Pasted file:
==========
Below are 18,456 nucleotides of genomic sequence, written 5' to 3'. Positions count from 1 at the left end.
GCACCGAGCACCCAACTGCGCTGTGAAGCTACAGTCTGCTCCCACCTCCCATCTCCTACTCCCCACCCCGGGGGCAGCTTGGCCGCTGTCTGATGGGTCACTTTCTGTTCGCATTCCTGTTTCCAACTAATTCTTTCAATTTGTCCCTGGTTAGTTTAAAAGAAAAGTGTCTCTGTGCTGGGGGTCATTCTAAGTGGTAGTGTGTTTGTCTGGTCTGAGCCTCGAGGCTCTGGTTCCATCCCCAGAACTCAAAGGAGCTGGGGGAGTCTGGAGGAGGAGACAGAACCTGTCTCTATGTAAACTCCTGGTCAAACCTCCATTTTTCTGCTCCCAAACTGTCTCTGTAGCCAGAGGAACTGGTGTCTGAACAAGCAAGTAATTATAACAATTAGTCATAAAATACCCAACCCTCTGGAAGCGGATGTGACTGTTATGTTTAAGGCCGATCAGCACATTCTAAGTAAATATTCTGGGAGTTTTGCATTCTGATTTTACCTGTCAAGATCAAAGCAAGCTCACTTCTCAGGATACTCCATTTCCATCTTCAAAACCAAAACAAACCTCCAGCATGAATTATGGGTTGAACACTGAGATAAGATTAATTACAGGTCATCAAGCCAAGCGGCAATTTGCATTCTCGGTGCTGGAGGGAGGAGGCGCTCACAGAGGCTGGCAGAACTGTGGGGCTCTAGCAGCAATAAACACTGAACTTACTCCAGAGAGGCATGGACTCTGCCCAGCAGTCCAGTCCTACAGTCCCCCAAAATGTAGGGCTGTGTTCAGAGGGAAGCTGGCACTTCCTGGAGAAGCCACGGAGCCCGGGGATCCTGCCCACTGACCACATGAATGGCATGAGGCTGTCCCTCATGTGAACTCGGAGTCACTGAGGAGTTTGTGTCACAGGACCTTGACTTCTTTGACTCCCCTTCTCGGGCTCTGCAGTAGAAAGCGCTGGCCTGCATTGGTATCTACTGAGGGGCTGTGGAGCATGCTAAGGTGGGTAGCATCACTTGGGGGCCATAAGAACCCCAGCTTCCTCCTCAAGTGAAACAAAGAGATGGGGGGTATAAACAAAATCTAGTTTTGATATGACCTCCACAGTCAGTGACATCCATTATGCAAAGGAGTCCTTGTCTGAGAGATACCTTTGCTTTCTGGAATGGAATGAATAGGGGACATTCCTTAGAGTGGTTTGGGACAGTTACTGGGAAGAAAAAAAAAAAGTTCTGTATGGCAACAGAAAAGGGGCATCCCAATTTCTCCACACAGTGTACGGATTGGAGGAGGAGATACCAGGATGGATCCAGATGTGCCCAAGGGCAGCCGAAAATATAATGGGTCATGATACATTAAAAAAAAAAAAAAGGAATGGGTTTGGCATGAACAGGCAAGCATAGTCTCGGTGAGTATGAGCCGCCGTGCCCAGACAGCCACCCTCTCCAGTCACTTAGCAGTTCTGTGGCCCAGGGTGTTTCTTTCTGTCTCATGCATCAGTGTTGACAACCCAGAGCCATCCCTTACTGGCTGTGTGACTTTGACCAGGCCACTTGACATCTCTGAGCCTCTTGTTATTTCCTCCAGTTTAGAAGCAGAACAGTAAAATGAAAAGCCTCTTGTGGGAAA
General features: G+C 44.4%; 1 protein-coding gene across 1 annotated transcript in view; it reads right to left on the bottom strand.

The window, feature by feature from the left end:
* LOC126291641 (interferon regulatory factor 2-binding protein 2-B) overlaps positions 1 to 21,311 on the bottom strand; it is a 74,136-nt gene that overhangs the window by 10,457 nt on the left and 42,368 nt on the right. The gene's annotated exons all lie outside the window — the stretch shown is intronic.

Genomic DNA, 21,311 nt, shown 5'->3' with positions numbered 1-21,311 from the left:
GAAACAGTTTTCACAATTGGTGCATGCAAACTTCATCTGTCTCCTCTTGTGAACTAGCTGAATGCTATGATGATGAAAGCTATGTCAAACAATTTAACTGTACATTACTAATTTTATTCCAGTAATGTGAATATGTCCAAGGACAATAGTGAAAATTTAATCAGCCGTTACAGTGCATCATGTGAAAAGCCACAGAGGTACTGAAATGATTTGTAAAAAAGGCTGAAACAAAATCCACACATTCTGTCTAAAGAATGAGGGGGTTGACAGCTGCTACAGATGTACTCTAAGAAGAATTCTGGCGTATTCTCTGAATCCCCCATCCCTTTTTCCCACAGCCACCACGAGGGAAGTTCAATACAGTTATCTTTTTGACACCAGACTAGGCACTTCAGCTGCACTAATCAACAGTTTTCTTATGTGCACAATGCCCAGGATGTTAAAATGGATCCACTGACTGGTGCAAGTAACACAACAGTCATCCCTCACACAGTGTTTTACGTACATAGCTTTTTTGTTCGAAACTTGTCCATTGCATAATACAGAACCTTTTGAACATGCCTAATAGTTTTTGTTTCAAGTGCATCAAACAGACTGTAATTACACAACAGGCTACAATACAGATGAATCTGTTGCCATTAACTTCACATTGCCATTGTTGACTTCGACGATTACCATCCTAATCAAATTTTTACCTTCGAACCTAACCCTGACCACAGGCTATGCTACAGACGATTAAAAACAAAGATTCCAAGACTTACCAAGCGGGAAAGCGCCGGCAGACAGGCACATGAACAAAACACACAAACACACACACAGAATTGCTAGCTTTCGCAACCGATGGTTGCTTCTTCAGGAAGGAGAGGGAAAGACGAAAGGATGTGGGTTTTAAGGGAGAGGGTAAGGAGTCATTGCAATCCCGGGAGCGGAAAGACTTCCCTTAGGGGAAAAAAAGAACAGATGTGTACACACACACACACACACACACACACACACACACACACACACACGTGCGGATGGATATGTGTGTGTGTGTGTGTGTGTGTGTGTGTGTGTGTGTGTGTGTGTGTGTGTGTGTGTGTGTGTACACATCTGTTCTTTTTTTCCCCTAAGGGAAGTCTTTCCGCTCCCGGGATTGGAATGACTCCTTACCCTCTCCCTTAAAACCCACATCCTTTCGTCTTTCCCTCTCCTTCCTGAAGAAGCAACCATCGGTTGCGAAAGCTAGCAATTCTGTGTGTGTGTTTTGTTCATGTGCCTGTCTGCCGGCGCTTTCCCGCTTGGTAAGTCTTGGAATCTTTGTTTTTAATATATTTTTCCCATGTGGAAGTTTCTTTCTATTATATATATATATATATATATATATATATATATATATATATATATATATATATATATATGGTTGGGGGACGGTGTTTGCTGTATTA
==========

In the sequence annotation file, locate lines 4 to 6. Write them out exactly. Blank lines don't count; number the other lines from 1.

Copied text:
The window, feature by feature from the left end:
* LOC126291641 (interferon regulatory factor 2-binding protein 2-B) overlaps positions 1 to 21,311 on the bottom strand; it is a 74,136-nt gene that overhangs the window by 10,457 nt on the left and 42,368 nt on the right. The gene's annotated exons all lie outside the window — the stretch shown is intronic.

Genomic DNA, 21,311 nt, shown 5'->3' with positions numbered 1-21,311 from the left: